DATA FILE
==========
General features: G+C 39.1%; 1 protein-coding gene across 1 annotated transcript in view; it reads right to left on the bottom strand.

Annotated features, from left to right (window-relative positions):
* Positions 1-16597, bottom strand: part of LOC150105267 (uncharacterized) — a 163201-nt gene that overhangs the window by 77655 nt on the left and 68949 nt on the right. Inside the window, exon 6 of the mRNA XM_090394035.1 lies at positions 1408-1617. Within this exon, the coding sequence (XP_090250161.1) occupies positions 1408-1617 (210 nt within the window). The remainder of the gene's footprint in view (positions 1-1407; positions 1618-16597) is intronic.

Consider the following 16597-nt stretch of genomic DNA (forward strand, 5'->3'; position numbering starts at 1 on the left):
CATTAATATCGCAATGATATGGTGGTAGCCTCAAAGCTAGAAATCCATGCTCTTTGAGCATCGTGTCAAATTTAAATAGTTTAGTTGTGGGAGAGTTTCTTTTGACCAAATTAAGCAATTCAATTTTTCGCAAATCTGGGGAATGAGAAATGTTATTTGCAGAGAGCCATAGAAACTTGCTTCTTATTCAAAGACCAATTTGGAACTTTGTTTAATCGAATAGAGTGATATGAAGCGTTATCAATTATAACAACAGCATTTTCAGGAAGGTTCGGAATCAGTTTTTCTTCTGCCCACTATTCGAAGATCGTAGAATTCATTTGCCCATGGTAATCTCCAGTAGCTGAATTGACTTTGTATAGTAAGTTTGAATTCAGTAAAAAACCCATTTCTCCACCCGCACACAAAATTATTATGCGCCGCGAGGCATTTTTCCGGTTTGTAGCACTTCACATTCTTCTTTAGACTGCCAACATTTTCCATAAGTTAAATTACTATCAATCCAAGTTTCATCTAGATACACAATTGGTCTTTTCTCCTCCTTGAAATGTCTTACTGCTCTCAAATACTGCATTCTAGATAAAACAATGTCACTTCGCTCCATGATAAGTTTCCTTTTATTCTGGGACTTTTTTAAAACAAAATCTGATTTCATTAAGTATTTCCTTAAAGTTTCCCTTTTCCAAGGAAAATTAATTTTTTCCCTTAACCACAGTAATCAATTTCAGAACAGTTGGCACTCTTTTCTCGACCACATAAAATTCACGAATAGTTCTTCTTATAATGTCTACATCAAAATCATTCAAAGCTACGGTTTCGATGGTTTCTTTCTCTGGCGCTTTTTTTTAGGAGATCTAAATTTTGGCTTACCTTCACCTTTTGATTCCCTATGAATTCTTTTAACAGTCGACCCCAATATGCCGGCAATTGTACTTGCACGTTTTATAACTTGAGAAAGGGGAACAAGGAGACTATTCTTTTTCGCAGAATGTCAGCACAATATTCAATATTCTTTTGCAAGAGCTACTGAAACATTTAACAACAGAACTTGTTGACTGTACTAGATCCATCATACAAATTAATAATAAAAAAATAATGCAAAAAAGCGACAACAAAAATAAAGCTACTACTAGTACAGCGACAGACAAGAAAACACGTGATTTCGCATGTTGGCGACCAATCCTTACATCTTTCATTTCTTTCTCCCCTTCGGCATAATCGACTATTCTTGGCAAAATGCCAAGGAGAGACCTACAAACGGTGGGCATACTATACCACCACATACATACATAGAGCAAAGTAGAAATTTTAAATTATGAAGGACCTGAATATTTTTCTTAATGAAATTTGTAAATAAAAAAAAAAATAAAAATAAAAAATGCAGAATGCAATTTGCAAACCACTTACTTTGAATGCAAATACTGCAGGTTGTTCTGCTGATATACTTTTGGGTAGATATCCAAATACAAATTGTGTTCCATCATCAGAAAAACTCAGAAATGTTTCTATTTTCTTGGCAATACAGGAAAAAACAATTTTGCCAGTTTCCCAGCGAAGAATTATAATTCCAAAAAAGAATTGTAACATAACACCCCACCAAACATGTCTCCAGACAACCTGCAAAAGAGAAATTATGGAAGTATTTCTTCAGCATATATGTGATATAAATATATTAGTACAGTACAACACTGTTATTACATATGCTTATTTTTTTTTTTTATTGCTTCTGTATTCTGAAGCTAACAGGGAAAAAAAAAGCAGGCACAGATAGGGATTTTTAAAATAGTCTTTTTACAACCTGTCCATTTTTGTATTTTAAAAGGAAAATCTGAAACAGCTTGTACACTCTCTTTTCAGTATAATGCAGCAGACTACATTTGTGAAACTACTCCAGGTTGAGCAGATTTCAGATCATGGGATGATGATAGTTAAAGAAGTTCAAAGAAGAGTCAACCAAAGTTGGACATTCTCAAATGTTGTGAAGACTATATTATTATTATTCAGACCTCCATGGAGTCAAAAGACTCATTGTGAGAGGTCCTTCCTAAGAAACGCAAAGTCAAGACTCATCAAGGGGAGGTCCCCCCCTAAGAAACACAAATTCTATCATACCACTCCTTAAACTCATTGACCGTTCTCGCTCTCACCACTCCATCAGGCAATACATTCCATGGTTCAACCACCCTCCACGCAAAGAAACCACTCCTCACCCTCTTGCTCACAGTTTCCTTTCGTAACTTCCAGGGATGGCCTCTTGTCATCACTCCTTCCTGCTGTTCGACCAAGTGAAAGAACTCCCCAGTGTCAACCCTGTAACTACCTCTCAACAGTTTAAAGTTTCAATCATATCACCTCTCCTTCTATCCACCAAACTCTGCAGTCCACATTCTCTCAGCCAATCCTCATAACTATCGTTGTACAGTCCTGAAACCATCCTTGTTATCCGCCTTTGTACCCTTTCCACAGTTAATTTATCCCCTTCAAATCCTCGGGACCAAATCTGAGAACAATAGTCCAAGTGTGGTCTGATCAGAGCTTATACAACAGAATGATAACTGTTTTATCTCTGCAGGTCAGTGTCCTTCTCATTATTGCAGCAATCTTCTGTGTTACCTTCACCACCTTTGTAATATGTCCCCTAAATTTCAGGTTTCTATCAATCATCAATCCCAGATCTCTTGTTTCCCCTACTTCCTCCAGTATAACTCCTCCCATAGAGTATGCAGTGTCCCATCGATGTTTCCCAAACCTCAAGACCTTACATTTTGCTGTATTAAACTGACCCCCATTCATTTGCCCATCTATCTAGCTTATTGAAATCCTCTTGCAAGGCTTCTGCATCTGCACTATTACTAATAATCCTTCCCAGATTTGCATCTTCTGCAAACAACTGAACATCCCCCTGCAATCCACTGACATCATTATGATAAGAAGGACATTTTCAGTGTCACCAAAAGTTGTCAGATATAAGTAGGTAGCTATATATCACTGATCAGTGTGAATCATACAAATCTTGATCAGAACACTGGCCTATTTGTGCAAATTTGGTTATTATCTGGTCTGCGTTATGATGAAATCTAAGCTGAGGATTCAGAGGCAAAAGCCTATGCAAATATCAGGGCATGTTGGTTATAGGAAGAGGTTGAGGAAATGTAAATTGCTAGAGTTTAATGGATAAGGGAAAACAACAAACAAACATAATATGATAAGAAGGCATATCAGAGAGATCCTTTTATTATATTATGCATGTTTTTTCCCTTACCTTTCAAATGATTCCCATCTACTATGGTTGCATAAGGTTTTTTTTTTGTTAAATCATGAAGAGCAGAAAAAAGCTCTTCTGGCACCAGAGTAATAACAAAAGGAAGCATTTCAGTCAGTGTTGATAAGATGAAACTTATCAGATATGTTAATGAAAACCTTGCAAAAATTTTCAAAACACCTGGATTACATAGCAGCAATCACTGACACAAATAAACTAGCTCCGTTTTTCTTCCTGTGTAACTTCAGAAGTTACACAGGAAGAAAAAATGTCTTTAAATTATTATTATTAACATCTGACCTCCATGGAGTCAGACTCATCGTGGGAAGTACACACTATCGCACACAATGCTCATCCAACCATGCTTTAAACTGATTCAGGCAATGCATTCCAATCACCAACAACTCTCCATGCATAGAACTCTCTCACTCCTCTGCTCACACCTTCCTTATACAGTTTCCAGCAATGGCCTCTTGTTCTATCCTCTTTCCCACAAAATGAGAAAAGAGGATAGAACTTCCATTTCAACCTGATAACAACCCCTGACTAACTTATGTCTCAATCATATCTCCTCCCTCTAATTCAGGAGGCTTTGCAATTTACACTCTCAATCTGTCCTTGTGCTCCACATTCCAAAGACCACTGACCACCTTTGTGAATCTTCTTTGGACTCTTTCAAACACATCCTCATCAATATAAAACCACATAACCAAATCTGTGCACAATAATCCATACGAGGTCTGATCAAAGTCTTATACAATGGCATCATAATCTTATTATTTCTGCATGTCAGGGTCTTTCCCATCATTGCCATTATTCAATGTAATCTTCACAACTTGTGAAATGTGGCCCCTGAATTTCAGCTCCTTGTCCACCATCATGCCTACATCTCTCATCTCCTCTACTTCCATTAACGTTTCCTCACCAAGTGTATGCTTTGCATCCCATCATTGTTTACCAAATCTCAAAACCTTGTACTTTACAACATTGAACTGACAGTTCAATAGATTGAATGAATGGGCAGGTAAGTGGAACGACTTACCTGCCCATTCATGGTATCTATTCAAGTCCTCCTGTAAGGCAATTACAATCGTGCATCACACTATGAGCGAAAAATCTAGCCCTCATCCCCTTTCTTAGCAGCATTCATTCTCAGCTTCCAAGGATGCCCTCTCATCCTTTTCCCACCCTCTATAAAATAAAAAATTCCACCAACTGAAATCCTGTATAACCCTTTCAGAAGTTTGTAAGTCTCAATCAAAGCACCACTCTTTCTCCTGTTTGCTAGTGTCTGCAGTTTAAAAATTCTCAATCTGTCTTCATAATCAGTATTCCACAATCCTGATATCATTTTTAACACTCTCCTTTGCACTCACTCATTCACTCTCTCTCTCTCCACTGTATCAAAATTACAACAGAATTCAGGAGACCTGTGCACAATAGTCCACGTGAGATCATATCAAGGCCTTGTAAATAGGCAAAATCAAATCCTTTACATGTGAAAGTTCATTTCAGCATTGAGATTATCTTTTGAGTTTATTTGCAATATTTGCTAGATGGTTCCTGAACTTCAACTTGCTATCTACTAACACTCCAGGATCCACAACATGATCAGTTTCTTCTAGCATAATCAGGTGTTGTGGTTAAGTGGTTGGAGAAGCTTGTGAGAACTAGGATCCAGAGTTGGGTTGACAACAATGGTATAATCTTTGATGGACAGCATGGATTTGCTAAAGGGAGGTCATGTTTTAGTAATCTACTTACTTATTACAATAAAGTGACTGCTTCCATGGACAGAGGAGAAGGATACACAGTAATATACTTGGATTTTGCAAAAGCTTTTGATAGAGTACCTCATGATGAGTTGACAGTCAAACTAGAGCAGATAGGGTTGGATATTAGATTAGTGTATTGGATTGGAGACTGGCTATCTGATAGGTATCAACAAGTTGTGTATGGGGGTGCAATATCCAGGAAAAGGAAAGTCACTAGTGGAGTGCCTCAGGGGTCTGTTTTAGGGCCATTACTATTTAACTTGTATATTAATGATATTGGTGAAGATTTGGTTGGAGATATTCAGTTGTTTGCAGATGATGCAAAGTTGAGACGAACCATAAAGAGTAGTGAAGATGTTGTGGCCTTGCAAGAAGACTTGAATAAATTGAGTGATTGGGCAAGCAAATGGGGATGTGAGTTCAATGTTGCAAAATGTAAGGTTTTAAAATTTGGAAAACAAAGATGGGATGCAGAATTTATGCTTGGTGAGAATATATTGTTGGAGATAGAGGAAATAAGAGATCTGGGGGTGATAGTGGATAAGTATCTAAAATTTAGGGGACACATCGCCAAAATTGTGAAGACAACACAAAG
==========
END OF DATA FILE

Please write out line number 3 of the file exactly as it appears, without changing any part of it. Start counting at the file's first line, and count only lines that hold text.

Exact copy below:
* Positions 1-16597, bottom strand: part of LOC150105267 (uncharacterized) — a 163201-nt gene that overhangs the window by 77655 nt on the left and 68949 nt on the right. Inside the window, exon 6 of the mRNA XM_090394035.1 lies at positions 1408-1617. Within this exon, the coding sequence (XP_090250161.1) occupies positions 1408-1617 (210 nt within the window). The remainder of the gene's footprint in view (positions 1-1407; positions 1618-16597) is intronic.